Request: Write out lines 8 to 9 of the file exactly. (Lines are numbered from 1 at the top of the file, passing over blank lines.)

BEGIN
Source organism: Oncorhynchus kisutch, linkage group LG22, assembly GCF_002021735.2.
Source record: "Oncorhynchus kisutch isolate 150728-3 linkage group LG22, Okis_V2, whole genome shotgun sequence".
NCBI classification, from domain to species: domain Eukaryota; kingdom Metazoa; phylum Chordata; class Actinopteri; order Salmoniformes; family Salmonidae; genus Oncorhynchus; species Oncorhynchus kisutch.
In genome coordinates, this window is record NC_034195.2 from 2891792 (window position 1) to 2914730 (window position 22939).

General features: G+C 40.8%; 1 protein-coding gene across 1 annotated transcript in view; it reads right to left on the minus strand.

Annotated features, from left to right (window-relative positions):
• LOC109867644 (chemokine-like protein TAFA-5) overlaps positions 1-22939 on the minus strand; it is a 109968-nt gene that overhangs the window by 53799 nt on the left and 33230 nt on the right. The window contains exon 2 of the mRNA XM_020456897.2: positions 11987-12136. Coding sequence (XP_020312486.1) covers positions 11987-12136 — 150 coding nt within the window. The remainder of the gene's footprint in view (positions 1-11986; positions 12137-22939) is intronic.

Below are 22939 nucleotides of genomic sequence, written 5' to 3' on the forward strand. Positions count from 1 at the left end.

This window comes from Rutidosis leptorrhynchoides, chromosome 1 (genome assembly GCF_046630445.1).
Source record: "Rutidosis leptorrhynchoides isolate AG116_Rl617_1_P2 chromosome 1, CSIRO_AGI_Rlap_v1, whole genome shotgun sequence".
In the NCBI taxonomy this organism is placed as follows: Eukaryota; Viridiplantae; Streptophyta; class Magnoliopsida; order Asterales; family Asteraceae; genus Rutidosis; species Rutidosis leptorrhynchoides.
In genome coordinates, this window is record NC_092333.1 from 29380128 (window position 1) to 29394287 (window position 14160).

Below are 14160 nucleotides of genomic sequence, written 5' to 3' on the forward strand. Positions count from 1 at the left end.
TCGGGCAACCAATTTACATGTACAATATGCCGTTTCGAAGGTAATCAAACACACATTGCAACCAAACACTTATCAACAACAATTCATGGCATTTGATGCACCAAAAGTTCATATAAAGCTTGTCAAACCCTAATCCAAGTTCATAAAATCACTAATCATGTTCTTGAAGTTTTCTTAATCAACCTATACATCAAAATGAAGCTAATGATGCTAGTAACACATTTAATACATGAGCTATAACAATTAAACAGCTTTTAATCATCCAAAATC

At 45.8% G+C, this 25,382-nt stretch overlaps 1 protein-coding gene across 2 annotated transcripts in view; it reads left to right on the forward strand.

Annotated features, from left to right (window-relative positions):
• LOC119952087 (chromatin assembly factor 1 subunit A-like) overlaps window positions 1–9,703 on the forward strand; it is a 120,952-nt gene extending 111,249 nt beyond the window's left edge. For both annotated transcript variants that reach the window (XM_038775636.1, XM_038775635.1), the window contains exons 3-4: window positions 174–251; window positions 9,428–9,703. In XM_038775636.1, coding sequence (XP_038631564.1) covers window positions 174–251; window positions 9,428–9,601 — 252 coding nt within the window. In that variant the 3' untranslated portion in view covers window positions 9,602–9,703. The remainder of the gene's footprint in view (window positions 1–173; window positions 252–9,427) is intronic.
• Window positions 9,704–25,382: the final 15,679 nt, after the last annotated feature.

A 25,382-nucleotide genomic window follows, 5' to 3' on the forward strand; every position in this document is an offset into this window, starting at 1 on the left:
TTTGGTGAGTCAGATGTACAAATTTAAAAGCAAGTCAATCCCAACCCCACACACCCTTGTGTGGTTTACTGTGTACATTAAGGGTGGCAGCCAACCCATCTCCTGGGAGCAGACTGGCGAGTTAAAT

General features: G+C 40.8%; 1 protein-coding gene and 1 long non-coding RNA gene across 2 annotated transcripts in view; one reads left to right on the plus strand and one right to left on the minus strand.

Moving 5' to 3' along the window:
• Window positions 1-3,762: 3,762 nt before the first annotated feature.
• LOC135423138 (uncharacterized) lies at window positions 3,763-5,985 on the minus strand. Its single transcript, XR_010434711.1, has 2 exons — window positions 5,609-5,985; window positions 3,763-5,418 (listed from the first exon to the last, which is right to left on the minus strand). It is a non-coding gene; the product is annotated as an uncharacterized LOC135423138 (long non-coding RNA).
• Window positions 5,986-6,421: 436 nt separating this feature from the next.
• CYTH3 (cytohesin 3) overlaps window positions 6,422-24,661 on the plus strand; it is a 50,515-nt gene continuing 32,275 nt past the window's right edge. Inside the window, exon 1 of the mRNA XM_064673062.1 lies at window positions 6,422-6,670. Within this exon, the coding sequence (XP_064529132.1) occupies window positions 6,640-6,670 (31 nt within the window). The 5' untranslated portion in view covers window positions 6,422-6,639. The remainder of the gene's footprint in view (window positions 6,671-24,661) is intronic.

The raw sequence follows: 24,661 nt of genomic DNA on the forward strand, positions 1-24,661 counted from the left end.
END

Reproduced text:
Below are 22939 nucleotides of genomic sequence, written 5' to 3' on the forward strand. Positions count from 1 at the left end.

This window comes from Rutidosis leptorrhynchoides, chromosome 1 (genome assembly GCF_046630445.1).